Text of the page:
With the hype about cybersafety and keeping kids safe online, Kate Raynes-Goldie and her team at Atmosphere Industries have devised a new, fun game to encourage critical thinking about Internet privacy.
The game in question, The Watchers, is scheduled for release on May 15, and is a problem solving game for children. It encourages them to develop higher level problem solving and critical thinking about privacy, rather than spilling out a litany of rote learnt facts. It spans across both physical and electronic mediums, and encourages teamwork and collaboration between players.
The process of creation is as interesting as the game itself. Children aged 8-10 in Canada workshopped with Raynes-Goldie and her team to find out what they knew about privacy, what kind of game they wanted and what the game would look like.
It was found that the children were surprisingly in tune with privacy issues, although some concepts were hazy. When asked about gaming safe online, one child had quipped, “online game companies are greedy”. The foundations were already there, but kids needed more dialogue and discussion about Internet privacy.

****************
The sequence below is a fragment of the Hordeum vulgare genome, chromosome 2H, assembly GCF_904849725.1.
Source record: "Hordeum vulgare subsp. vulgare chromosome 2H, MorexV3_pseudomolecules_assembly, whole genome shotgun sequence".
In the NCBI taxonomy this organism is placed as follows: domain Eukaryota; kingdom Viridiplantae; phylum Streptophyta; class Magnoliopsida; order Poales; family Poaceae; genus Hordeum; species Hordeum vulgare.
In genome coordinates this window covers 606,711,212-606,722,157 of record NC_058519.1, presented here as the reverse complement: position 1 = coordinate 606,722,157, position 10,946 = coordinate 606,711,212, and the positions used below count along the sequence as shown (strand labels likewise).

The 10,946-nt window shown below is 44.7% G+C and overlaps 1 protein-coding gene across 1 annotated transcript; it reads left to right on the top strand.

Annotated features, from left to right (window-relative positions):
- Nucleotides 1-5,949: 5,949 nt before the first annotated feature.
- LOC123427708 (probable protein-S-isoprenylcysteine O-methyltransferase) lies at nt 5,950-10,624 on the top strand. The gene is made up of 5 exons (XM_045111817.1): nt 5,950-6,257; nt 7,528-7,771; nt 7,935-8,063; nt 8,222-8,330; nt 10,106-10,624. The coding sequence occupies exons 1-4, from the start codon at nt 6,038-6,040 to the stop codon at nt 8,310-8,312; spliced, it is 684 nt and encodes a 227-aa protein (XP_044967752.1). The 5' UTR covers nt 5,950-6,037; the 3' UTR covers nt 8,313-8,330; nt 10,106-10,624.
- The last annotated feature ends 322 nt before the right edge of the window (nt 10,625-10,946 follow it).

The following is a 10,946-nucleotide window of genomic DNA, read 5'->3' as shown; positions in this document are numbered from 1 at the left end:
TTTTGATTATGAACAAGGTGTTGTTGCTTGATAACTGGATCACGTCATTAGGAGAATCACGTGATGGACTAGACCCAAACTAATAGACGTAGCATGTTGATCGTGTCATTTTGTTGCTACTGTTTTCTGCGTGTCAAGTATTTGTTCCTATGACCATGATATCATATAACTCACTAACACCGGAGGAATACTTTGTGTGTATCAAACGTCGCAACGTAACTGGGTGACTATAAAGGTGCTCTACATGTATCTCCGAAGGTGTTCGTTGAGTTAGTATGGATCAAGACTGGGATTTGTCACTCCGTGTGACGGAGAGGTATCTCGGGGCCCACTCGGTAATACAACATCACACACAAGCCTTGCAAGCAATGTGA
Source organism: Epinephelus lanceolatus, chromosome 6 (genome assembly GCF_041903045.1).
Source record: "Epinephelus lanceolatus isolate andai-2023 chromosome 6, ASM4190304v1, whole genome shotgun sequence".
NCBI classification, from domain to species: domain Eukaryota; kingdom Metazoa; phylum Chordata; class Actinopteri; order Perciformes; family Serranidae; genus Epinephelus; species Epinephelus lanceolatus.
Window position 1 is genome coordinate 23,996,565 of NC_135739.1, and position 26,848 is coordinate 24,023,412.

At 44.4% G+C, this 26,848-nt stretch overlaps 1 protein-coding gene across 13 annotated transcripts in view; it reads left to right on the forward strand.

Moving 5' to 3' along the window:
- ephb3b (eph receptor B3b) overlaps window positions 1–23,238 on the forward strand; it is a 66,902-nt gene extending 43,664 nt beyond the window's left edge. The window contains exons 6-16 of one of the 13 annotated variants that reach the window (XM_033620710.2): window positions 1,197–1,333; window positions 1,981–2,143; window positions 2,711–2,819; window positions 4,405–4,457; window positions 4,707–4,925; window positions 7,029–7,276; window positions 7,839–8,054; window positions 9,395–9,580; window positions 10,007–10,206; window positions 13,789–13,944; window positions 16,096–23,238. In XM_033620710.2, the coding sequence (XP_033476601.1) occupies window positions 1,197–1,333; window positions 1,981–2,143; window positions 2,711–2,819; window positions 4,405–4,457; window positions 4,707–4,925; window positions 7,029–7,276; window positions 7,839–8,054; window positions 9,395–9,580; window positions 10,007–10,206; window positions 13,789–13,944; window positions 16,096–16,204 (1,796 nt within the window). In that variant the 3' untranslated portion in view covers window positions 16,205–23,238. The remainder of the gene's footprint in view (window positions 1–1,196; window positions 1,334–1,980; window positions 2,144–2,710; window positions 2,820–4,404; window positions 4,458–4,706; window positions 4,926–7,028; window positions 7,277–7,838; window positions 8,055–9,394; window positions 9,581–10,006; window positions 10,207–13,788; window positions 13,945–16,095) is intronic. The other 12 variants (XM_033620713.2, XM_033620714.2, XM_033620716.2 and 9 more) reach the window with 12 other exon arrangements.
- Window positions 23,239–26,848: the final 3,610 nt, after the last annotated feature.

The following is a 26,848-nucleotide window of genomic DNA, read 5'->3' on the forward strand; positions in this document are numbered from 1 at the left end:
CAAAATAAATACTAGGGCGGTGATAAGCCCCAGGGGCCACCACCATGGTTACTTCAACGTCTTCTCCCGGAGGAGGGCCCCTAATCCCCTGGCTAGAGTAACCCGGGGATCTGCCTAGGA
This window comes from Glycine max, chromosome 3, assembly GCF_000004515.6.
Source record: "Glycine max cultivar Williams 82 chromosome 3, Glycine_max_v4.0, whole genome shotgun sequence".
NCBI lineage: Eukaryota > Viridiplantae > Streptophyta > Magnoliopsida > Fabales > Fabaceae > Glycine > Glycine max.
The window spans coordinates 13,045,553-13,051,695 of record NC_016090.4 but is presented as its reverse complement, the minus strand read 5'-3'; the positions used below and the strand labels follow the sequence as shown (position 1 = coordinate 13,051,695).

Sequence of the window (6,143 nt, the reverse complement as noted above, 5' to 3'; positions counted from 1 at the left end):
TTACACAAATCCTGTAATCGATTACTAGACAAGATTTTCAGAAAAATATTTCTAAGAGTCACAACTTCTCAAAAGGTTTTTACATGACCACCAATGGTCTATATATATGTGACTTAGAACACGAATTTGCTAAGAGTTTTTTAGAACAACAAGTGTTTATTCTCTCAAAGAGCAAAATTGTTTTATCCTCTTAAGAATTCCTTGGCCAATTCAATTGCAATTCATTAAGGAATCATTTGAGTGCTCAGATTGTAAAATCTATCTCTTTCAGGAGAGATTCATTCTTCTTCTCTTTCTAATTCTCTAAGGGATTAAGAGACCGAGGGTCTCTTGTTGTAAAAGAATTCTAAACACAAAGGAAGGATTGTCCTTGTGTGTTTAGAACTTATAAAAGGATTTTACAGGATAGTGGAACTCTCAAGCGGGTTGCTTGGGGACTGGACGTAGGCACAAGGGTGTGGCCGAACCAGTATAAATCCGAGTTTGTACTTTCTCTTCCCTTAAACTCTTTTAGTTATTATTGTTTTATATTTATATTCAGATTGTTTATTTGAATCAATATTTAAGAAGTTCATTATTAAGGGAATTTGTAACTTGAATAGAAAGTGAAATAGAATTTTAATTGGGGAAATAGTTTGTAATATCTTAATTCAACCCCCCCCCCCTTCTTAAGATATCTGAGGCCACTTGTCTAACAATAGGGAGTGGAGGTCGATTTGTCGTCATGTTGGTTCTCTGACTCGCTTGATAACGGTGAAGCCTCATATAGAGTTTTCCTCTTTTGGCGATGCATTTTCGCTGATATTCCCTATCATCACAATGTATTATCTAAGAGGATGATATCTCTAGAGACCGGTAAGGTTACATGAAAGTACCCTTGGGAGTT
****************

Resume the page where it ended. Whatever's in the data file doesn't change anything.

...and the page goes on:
Then came storyboarding and character design, which the kids had a pretty big say in. Characters include a zombie with a passion for milk and ,definitely not your standard protagonists. The children also didn’t want just another ‘edugame’, they wanted a more immersive experience. In The Watchers, the Internet is not a screen, it’s a ‘hat net’, hidden inside characters’ hats. The process of abstraction takes an ordinary concept and makes it weird, wonderful and special, helping kids experiment with thought processes.
The Watchers is a step in the right direction for Internet education, as many of the audience members agreed.
Replay the event at your leisure, - we've curated everything that happen on the 26th, 27th and 28th April 2012 on the liveblog We'll be providing access to the DigitalBusiness videos and content from w/c 14th May